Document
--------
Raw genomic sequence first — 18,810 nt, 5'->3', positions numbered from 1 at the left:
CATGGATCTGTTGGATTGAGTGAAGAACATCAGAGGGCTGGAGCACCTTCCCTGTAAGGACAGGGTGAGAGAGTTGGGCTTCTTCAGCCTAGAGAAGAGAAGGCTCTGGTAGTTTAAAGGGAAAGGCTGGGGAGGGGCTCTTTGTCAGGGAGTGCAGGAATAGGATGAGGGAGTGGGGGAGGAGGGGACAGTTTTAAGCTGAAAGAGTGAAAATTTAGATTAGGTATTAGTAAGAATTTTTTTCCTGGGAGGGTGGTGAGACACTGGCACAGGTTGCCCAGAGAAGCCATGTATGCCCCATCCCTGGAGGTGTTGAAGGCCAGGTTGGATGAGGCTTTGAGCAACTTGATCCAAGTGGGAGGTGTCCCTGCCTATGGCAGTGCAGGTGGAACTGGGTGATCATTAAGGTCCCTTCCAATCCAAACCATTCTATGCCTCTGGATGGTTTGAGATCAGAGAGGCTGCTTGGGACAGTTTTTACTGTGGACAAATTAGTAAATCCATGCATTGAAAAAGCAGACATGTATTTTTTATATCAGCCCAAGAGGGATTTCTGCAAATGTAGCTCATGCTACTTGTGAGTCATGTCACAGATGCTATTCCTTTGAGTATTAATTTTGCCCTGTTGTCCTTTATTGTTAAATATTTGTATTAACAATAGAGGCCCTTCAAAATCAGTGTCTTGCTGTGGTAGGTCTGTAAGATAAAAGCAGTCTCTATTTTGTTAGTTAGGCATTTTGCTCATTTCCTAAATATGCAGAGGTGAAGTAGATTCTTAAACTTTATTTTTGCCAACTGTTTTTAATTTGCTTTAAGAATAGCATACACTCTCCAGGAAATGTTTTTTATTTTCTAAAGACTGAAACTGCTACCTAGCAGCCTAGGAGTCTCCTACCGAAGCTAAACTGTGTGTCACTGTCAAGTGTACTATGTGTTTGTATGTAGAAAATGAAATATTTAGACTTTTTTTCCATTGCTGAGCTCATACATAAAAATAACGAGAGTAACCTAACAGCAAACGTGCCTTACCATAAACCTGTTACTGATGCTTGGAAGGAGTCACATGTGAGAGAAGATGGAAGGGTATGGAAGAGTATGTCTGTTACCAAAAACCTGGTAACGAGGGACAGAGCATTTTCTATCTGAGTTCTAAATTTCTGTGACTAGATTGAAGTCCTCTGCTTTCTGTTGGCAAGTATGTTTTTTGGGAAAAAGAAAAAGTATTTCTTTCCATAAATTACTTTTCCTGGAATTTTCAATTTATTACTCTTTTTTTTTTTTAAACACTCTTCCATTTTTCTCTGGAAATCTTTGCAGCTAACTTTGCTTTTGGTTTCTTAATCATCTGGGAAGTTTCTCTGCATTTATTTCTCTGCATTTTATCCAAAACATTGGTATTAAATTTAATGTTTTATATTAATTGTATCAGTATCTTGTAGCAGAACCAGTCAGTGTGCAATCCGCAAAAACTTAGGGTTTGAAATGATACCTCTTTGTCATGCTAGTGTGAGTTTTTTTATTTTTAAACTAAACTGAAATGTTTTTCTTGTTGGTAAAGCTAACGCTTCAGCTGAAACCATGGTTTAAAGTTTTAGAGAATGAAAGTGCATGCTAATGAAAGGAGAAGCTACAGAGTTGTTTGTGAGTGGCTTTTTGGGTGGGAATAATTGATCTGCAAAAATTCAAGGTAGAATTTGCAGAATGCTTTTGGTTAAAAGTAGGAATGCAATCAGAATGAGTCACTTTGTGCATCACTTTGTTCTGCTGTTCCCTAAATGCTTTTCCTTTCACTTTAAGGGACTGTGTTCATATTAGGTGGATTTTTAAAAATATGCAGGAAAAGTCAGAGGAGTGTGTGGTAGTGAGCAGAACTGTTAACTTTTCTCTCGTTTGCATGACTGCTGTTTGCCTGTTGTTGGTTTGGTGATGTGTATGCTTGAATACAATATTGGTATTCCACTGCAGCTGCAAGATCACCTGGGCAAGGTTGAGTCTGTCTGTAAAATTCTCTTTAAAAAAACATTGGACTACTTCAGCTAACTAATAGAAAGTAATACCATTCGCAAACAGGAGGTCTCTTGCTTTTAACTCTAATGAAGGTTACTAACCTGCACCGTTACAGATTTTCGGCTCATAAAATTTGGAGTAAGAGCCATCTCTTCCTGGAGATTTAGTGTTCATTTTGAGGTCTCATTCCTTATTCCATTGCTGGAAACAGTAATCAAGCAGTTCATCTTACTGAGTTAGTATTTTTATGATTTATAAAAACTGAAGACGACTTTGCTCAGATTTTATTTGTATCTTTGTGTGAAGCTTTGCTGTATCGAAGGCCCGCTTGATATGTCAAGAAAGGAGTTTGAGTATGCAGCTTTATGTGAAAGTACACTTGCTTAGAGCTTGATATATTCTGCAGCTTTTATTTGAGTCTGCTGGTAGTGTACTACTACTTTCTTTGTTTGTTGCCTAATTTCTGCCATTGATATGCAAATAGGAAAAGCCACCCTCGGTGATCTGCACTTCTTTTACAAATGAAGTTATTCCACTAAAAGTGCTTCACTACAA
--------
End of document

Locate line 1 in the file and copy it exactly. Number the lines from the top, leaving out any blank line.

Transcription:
Raw genomic sequence first — 18,810 nt, 5'->3', positions numbered from 1 at the left: